Career Wisdom From Confucius

This article about career wisdom from Confucius is the third in our series on career wisdoms from the ancient world following our insights from ancient Greece and the ancient Silk Road.

How do you feel about your co-workers, or your employer, or your employee? Are they a source of enthusiasm and joy, or nuanced irritation, or just a body of entirely emotively neutral individuals? More importantly, have you ever thought about how your answer to these questions affects your perspective on your job or career choice? The attitude that your human environment elicits is irrevocably important. Yet this importance can be overlooked in a career environment placing a greater and greater degree of emphasis on technological interaction and individual self-sufficiency. Modern self-interest is often rewarded in terms of monetary gain or career advancement. But how ultimately fulfilling are such rewards on their own? A look towards Ancient China may help us reflect on the value of the causes and symptoms of Western career-related self-interest.


Confucius and Humaneness

Confucius was a 5th century BC Chinese teacher and philosopher. The focus of the philosophy he developed was personal and governmental morality: the right way to live one’s life involved, in his eyes, compassion and love for others. His ethics revolve around the Golden Rule (“What you do not wish for yourself, do not do to others”), familial loyalty and self-discipline. He taught that the practice of altruism was necessary for social cohesion, without which it is very difficult for any person to be happy. Significantly, cultivating or practicing Confucian ethics entails deprecating oneself and showing humility in social contexts. All of these principles and caveats are geared towards Confucius’ ultimately collectivist views on human success: without social harmony, both society and the individual struggle to find purpose and happiness.

These ideas relating to humaneness are combined with stipulations about ceremonial manners and understanding one’s role in society to form Confucius’ view of an ideal society. But Confucius was also careful to provide his principles flexibility, instead highlighting personal exemplification of good behaviour as superior to rigid rule-following. The structure of jobs and careers for Confucius were thus governed by flexible meritocratic considerations in such a nuanced way as to cover all individuals’ roles under an umbrella of mutual respect. Everyone had to know each other’s role and acted accordingly; an understanding of one’s limits and relative talents, rather than a general drive for “upwards” mobility in one’s social standing or career, was the way of life Confucius prescribed.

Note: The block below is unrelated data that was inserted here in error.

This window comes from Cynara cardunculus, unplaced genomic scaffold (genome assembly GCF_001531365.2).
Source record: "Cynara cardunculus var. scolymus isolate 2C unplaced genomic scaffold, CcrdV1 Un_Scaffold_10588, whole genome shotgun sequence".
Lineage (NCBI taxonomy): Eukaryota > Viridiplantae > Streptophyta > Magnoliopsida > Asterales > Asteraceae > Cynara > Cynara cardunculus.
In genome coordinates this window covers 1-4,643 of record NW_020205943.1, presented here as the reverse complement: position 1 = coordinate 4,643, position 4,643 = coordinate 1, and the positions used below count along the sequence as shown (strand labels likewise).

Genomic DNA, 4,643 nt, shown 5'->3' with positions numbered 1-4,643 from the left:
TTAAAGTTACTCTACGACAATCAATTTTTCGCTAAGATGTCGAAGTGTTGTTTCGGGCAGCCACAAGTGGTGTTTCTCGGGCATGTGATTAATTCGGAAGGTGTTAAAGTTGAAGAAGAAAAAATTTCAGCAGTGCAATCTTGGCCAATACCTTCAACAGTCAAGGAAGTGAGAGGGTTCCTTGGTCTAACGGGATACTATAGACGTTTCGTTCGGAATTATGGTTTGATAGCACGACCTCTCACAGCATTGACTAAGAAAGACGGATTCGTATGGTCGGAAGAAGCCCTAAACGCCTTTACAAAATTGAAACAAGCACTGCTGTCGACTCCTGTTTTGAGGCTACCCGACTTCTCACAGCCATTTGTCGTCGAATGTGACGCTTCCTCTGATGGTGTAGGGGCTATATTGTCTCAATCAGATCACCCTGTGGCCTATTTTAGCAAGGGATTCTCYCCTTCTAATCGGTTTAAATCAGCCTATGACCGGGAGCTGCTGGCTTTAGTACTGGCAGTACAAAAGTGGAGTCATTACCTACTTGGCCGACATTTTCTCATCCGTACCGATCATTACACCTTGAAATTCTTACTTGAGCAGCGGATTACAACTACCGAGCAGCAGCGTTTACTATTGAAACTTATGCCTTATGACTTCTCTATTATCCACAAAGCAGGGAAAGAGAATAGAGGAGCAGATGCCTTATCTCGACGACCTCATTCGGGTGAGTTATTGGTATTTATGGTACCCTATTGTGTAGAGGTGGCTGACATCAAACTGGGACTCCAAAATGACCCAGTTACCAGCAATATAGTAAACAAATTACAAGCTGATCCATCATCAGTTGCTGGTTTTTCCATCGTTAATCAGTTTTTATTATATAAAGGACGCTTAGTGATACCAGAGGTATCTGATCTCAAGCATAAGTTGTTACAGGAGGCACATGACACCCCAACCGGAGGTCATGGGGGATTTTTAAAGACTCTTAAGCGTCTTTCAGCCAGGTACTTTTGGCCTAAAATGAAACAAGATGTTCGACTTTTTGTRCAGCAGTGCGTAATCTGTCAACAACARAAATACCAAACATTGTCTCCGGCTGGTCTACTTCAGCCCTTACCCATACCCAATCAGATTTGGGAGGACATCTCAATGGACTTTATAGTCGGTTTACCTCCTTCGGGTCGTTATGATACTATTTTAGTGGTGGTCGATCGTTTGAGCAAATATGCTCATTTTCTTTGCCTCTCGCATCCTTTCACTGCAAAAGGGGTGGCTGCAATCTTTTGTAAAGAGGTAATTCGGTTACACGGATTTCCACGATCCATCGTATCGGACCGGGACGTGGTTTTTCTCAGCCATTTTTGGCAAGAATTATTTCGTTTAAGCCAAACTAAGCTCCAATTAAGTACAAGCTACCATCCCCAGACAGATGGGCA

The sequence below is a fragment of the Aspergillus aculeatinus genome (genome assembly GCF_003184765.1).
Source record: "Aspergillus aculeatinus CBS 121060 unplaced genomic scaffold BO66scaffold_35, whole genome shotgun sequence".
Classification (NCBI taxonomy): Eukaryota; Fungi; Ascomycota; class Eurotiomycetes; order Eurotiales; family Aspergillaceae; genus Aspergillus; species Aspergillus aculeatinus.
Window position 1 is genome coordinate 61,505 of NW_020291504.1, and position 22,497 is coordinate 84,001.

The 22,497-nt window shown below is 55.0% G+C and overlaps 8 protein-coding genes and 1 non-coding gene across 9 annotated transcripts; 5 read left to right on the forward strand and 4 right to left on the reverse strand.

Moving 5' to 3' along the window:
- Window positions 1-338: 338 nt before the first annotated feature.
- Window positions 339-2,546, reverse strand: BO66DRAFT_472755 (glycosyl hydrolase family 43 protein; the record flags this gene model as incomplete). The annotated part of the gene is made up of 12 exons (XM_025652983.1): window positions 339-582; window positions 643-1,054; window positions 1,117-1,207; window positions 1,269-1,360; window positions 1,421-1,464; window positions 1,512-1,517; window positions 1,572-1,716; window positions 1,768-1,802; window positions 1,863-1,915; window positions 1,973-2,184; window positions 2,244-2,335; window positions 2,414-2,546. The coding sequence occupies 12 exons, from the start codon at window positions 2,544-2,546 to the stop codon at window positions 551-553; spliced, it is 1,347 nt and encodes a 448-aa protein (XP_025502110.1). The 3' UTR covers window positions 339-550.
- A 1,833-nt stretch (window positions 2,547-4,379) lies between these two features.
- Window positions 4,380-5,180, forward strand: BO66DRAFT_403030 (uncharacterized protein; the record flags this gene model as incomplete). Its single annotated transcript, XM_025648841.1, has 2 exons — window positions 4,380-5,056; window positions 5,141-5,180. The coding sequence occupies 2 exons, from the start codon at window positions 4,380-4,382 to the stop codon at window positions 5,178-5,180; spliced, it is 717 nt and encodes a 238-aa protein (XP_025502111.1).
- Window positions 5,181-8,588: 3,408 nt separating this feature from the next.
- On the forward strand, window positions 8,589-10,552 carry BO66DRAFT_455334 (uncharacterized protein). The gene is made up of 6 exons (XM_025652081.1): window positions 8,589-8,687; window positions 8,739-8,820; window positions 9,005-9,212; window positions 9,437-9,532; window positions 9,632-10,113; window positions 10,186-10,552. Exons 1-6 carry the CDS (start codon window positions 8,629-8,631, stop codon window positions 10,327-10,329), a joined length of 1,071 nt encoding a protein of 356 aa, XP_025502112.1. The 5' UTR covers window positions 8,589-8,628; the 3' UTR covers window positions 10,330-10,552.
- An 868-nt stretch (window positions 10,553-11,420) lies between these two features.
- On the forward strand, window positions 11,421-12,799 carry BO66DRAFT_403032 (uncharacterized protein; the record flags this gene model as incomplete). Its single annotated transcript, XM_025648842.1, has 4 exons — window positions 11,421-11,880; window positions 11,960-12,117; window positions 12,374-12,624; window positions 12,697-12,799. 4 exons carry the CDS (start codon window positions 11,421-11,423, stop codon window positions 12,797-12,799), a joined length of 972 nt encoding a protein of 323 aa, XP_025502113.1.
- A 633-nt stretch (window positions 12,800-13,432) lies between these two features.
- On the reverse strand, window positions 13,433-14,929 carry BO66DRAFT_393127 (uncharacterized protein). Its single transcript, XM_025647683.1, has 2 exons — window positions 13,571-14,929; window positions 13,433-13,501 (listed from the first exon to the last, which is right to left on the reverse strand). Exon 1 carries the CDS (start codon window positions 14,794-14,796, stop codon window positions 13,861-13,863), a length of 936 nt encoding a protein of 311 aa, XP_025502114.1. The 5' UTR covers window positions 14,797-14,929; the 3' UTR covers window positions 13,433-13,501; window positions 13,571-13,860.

Confucianism now

Can we apply Confucian’s philosophy to our careers now? I think so, though it will not become manifest in the same way as it did in Ancient China. Within a company, Confucianism could be adopted to inform considerations from meeting styles to break or holiday timings. At any point where interaction between at least two humans is inevitable, Confucianism has something to say about how to treat others. A Confucian attitude would involve treating others according to the role you have, the role they have, and a respectful understanding of the relationship between these roles. Furthermore, this attitude would seek out fruitful human relationships in the workplace and revel in interdependency rather than striving for complete self-sufficiency.

You may not be in charge of making policy decisions, however, so what does all this mean for career choices? Hopefully it gives a perspective on interpersonal relationships which instigates reflection upon what gives you career satisfaction. If Confucianism seems attractive, then maybe a career in which collectivist principles such as those of compassion and humility is what suits you best. Fields of study or work which place you in an environment where these principles persist, say the health or teaching industries, are probably better objects of pursuit than those that do not. If Confucianism seems like nonsense, then it is clear that you place value on other aspects of your role in society. Either way, what you think about when you think of actually applying Confucianism to your career can help you understand what really matters to you.

This article is part of the Career Wisdom Series. Click here to read about career wisdom from the ancient silk road and here to read about career wisdom from the ancient Greek.



Photo courtesy of pixabay
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